November 2010 Web Mailbag
I’m a new subscriber to Armchair General, and as a long-time military history buff, I’m enjoying the magazine very much. I must take issue, however, with one aspect of the article by James H. Willbanks, “The Fall of South Vietnam.” Not the history; Mr. Willbanks provides a clear and concise exposition on the operational aspect of the North’s conquest of South Vietnam.
But that’s all he provides and he shouldn’t suggest more. His repeated implications in the article that the United States betrayed South Vietnam by failing to continue to provide continued military assistance to the Saigonese government following the signing of the Paris Peace Accords may be historically accurate, but in my view his implications are narrow in their perspective and short-sighted.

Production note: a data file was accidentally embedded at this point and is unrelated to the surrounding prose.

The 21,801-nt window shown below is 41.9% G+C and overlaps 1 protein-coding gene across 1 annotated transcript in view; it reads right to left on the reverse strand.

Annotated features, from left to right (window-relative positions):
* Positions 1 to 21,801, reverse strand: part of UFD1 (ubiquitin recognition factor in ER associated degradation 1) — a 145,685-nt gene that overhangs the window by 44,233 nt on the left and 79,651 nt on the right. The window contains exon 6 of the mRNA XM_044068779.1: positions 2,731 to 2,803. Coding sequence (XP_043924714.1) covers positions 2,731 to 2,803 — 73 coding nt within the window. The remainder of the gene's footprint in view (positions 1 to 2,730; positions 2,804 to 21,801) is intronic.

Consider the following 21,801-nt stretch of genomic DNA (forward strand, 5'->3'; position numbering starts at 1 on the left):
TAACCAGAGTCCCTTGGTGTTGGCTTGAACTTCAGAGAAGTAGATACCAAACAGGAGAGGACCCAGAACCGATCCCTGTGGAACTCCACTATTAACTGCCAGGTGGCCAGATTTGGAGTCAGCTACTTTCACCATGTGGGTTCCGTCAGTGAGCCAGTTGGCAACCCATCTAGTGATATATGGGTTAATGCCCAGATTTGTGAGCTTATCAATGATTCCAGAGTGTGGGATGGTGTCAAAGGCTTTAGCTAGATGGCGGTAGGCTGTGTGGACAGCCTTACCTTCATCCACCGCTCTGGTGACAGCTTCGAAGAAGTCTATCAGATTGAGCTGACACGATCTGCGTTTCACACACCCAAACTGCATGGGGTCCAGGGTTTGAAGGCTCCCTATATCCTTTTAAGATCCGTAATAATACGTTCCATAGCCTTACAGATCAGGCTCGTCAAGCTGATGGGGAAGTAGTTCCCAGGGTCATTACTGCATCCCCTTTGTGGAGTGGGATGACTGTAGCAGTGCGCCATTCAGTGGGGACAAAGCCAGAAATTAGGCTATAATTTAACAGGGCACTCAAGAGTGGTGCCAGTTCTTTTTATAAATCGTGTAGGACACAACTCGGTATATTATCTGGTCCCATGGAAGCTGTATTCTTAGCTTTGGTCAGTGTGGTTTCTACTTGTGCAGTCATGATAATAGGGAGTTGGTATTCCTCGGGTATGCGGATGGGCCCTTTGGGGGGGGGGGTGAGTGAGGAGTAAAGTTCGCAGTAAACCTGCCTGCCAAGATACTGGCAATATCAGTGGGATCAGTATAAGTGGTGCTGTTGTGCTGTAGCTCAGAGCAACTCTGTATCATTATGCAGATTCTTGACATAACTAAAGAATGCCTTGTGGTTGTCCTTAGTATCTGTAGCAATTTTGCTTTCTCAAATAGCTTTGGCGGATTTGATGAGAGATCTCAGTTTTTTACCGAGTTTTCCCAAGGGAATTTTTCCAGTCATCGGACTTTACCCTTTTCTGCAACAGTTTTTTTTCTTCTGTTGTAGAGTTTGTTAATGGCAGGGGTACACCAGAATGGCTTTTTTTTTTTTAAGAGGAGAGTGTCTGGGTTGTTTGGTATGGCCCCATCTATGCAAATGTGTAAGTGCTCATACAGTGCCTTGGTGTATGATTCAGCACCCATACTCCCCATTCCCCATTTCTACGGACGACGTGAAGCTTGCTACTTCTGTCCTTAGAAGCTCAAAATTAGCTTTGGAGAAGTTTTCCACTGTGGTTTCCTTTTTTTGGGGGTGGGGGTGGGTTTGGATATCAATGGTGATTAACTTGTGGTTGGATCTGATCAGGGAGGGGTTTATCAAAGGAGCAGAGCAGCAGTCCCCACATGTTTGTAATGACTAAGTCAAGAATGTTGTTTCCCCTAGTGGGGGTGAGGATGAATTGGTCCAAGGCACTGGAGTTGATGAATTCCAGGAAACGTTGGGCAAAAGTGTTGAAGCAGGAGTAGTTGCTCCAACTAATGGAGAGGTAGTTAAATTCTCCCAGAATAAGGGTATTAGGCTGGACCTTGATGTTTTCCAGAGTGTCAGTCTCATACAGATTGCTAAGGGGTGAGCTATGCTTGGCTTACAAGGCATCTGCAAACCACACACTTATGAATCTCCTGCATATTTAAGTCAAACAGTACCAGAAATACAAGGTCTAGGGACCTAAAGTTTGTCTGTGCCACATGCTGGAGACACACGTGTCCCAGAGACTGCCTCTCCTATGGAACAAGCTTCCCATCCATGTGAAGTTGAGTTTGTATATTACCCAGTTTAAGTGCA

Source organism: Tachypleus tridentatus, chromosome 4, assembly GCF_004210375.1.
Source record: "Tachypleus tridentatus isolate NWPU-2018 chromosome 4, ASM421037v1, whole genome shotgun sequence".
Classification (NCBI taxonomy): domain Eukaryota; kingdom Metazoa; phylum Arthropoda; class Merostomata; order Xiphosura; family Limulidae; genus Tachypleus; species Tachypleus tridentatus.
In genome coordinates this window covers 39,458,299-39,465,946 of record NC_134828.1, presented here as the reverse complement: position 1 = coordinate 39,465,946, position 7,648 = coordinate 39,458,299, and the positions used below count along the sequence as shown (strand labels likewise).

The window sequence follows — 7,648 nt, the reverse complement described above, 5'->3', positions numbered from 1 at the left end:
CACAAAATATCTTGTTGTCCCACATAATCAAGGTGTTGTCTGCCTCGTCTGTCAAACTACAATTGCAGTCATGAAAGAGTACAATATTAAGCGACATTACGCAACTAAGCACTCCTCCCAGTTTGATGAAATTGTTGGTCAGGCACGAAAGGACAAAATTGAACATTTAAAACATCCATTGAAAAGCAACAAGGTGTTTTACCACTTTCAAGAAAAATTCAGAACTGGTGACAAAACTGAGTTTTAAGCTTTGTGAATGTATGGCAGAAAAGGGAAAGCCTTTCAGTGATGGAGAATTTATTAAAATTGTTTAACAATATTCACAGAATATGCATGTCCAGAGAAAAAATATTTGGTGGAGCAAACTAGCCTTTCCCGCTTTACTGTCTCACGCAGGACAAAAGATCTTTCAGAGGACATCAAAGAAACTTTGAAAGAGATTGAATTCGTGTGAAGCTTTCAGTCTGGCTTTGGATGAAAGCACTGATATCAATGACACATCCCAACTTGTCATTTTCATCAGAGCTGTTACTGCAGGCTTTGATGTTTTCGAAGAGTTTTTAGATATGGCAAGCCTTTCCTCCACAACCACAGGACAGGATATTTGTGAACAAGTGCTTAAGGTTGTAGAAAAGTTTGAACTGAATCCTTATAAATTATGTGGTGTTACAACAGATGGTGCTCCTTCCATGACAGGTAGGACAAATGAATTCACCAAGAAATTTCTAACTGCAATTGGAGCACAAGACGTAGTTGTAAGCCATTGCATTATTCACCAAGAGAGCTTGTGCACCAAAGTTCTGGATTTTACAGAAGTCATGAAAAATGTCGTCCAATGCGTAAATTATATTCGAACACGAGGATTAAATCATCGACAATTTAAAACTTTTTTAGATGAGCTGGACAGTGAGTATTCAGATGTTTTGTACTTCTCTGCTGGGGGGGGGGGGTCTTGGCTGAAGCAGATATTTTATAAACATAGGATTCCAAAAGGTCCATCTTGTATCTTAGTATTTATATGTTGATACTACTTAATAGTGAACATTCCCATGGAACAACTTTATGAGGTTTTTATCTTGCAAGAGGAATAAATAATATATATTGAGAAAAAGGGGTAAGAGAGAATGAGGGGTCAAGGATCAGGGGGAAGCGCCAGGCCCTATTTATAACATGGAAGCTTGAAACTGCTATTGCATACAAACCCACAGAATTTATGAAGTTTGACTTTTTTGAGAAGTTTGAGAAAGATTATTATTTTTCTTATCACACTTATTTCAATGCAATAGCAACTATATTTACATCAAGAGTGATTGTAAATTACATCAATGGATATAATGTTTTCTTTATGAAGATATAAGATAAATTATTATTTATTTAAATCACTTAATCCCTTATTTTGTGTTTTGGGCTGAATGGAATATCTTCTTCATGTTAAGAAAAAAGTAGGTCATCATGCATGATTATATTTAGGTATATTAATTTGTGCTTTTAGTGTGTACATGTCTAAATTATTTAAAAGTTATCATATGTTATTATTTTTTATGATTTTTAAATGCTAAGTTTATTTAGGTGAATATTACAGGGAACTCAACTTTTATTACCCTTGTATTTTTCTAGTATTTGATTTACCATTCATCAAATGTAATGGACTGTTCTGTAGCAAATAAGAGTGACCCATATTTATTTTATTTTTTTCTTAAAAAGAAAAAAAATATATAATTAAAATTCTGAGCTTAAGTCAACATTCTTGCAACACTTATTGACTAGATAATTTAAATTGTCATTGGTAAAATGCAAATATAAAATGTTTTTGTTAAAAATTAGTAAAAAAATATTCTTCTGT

I do not know what was in the mind of President Ford when he refused to send in the B-52s to stop the NVA offensives in 1975, or when he refused to order new massive shipments of military aid to the South. Yes, he was hamstrung by a hostile Congress, but we’ve seen presidents get around those sorts of obstacles before and since, and if anybody knew how to work Congress, Gerry Ford did. Still, as a man who believed in the Constitution he may not have been willing to do the sort of end-run around his presidential powers Nixon or later Reagan would do. Maybe, being the long-term congressman that he was and therefore more attuned to what his constituents thought than most presidents are, he knew the American people were sick to death of 20 years of investing lives and treasure in a war they were questioning we should ever have gotten into in the first place.